Intonation is the melody of your voice, the tune you use to communicate. Try saying the words of the lullaby Rock-a-Bye Baby in a grumpy voice. (Would you still use those words to lull a child to sleep?!)
It’s very important that we use appropriate intonation when we talk. But if you have damage to your hearing, it’s possible that you don’t catch the intended meaning because your ability to hear the subtleties in the melody of speech may be impaired. This can lead to misunderstandings, which can be just as bad as hearing the wrong words.
Perception of intonation is affected by both the speaker’s and the listener’s native language. If these are not the same, the potential for misunderstanding increases. All spoken languages use pitch to convey meaning. However, people from different regions with the same language may use intonation differently. For example, there are differences in the way British, Australian, and Americans use intonation with the English language. My attempts with sarcasm were misinterpreted when I emigrated from England to Australia. I’m lucky that my work colleagues were so accommodating!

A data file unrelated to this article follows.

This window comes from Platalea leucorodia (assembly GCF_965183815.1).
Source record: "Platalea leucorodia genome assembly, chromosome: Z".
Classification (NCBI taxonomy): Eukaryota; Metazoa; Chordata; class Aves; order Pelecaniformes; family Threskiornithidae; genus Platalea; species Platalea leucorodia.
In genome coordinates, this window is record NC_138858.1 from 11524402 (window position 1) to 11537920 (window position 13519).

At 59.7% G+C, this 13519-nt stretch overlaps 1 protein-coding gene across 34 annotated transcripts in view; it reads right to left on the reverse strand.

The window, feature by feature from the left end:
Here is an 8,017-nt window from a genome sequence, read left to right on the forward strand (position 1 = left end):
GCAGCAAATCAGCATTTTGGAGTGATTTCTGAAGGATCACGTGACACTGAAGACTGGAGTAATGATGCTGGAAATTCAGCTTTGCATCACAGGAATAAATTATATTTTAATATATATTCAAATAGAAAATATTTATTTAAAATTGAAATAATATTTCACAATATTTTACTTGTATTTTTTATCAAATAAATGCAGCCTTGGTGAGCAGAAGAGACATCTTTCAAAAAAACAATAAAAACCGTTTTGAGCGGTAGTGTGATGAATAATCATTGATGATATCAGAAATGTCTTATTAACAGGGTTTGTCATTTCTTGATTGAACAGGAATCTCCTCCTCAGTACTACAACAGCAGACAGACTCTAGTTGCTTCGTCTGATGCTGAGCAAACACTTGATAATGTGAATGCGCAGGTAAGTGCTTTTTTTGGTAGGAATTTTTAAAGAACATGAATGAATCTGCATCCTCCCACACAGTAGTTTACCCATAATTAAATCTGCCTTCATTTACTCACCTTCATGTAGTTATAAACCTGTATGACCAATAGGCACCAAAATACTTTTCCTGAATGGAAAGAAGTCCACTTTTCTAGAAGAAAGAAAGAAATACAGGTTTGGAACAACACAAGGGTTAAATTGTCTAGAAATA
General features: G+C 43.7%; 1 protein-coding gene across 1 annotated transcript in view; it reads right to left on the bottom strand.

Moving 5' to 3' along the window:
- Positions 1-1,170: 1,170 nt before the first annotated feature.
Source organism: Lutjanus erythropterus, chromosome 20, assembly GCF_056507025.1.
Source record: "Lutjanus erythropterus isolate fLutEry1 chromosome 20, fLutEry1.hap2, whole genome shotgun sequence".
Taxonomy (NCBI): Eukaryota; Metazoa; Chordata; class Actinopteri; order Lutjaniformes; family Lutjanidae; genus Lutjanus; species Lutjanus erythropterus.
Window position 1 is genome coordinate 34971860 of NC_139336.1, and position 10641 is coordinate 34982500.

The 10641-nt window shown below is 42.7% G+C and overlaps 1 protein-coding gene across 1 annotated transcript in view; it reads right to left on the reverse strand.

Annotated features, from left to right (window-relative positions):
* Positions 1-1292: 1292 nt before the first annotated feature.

We hear ourselves via air conductivity – where the sound waves travel straight from our mouths to our ears – and via bone conductivity – where our vocal cords vibrate through our skull before eventually reaching our inner ears. Other people only hear us with air conductivity. Bone is better at conducting lower frequencies, so most of us think our voice is richer and deeper than it is. Hearing loss can affect your ability to use intonation. This is because you are not hearing yourself fully.
If you find yourself struggling to use or comprehend intonation, I suggest that hearing aids with good quality sound processing could help.